Francisco J. González, MD, is Personal & Supervising Analyst, Community Psychoanalysis Supervising Analyst, Faculty, and Co-Chair of the Community Psychoanalysis Track at the Psychoanalytic Institute of Northern California (PINC). He has worked in community mental health since 1997, as psychiatrist and consultant at Instituto Familiar de la Raza, which serves low-income, Spanish-speaking Latinos in San Francisco. He serves on the editorial boards of Psychoanalytic Dialogues, Studies in Gender and Sexuality, and JAPA. His writing — which has been a recipient of the Symmonds Prize, Ralph Roughton Award, and co-recipient of the JAPA Award for Best Paper (2019) — focuses on the articulation of the social within individual and collective psychic life, including in the domains of gender, sexuality, racialized difference, immigration, film, and groups.


At the end of this presentation, participants will be able to:

1. Describe two registers or domains of the unconscious and give examples of how they present in clinical work.

2. Critique the conventional notion of the psychoanalytic frame and contrast it to the idea of demarcation of the social field. 

3. Describe a form of intervention, other than interpretation, that can be used to investigate ideology, social positioning, and the social unconscious. 

Learning assessments will be emailed to participants for CE credits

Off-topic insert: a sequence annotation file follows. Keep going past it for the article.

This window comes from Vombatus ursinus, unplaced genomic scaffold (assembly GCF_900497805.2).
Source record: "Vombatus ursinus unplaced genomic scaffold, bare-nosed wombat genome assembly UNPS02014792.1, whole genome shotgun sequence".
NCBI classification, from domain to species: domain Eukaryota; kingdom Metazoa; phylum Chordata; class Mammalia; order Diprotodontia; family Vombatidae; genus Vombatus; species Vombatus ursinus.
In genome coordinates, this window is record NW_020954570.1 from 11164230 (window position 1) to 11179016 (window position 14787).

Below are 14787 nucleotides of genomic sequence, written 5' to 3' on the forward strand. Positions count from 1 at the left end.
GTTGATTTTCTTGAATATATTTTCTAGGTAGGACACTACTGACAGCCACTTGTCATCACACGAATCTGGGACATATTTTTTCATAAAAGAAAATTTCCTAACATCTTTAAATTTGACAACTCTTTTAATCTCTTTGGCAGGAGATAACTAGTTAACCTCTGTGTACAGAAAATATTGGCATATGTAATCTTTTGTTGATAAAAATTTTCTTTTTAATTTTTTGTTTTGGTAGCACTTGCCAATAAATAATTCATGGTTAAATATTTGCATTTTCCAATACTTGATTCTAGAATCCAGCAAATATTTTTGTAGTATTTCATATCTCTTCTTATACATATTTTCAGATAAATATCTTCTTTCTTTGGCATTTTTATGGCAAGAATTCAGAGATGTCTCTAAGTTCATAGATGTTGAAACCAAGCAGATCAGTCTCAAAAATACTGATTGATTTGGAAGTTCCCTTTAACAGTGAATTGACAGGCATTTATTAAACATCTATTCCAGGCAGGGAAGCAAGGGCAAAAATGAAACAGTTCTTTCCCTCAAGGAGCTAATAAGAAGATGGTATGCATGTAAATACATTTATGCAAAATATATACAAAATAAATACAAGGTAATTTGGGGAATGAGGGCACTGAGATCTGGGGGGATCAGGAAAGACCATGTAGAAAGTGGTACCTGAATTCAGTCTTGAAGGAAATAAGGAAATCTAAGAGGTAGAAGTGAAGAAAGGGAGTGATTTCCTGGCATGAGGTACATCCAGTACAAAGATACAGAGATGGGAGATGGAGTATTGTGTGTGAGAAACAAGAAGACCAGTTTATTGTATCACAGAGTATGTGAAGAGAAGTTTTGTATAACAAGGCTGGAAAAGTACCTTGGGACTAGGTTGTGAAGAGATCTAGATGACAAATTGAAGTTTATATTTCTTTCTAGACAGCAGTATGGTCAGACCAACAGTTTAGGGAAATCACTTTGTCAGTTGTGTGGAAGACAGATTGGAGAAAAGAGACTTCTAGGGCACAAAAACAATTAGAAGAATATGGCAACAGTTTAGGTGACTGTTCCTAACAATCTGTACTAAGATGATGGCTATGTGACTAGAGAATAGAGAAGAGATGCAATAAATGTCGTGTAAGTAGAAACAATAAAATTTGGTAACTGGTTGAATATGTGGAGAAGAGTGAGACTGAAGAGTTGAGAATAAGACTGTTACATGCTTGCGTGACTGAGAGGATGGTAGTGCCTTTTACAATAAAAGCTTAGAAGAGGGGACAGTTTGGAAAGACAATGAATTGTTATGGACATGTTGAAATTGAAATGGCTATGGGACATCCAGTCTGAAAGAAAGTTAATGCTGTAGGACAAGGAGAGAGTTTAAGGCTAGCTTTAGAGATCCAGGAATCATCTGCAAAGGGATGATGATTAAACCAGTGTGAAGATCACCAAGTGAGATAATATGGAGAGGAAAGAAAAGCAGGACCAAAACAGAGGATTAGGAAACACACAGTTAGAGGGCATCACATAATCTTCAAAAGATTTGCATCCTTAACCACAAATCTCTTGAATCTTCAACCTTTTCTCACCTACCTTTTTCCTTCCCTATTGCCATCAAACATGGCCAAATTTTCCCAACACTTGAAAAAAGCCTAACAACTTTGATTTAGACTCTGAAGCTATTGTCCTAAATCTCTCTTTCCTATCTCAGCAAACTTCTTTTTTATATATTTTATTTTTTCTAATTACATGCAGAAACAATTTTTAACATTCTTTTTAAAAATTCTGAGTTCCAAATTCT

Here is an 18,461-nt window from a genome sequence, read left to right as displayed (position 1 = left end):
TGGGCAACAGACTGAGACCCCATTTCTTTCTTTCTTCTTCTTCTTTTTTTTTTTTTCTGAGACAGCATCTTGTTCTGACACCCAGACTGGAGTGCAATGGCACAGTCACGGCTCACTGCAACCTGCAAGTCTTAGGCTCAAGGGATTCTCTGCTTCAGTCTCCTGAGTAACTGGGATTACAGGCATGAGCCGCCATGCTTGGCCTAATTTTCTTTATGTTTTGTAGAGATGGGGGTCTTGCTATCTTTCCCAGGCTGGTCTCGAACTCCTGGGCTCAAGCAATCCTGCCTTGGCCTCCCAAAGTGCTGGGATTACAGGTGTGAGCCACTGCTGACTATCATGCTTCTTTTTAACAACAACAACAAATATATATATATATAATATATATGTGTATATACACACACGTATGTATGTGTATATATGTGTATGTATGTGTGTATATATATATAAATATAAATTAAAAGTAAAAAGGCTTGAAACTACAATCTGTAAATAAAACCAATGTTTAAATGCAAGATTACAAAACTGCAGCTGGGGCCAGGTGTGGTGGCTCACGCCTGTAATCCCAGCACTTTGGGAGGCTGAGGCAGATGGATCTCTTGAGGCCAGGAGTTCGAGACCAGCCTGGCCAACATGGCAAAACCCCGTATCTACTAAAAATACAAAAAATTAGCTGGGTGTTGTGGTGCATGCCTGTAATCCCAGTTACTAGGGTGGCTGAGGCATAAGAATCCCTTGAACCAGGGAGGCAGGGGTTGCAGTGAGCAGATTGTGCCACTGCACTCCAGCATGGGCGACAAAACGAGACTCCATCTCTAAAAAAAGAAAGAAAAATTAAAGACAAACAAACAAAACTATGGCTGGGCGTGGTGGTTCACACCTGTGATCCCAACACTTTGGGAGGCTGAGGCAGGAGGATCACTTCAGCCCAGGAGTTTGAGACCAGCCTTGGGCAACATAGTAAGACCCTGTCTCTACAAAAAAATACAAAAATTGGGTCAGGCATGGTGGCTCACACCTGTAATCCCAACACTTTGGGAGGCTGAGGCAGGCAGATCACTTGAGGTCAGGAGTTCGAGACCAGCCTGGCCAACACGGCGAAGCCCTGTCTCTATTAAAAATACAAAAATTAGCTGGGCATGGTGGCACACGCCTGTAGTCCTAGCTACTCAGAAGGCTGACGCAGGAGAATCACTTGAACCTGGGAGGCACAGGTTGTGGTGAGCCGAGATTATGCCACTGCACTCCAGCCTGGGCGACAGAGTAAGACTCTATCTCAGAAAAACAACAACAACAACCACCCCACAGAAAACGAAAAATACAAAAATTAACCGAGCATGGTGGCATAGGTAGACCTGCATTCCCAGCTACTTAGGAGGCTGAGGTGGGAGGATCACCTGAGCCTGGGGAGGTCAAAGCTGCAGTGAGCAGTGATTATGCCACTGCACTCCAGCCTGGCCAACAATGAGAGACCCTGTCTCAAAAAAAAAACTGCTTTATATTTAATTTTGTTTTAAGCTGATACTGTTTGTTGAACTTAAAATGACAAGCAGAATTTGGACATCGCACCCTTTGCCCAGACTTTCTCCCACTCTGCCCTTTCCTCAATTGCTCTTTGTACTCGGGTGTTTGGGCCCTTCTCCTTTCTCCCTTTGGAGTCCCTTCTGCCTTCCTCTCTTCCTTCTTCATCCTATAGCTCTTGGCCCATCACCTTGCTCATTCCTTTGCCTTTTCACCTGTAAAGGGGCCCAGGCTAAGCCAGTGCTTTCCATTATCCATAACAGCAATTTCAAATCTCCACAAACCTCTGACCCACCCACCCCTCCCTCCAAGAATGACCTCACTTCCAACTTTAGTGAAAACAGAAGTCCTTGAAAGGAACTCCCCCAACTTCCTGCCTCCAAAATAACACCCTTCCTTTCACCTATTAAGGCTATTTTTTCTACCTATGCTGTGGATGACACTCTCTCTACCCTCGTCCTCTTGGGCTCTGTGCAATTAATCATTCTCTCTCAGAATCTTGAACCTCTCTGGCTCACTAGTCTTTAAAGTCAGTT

If you would like to renew your membership or join SEFAPP and benefit from the member discount, please CLICK HERE




 This program, when attended in its entirety, is offered for 3 CE credits. 

SEFAPP is an approved continuing education provider by the Agency for Health Care Administration of the Florida Board of Clinical Social Work, Marriage and Family Therapy and Mental Health Counseling (BAP #587, expires March 31, 2023). Division 39 is approved by the American Psychological Association to sponsor continuing education for psychologists.  Division 39 maintains responsibility for this program and its content. Division 39 is committed to accessibility and non-discrimination in its continuing education activities.  SEFAPP and Division 39 are committed to conducting all activities in conformity with the American Psychological Association's Ethical Principles for Psychologists. Participants are asked to be aware of the need for privacy and confidentiality throughout the program. If participants have special needs, we will attempt to accommodate them. Please address questions, concerns and any complaints to SEFAPP Administrator at (954) 597-0820.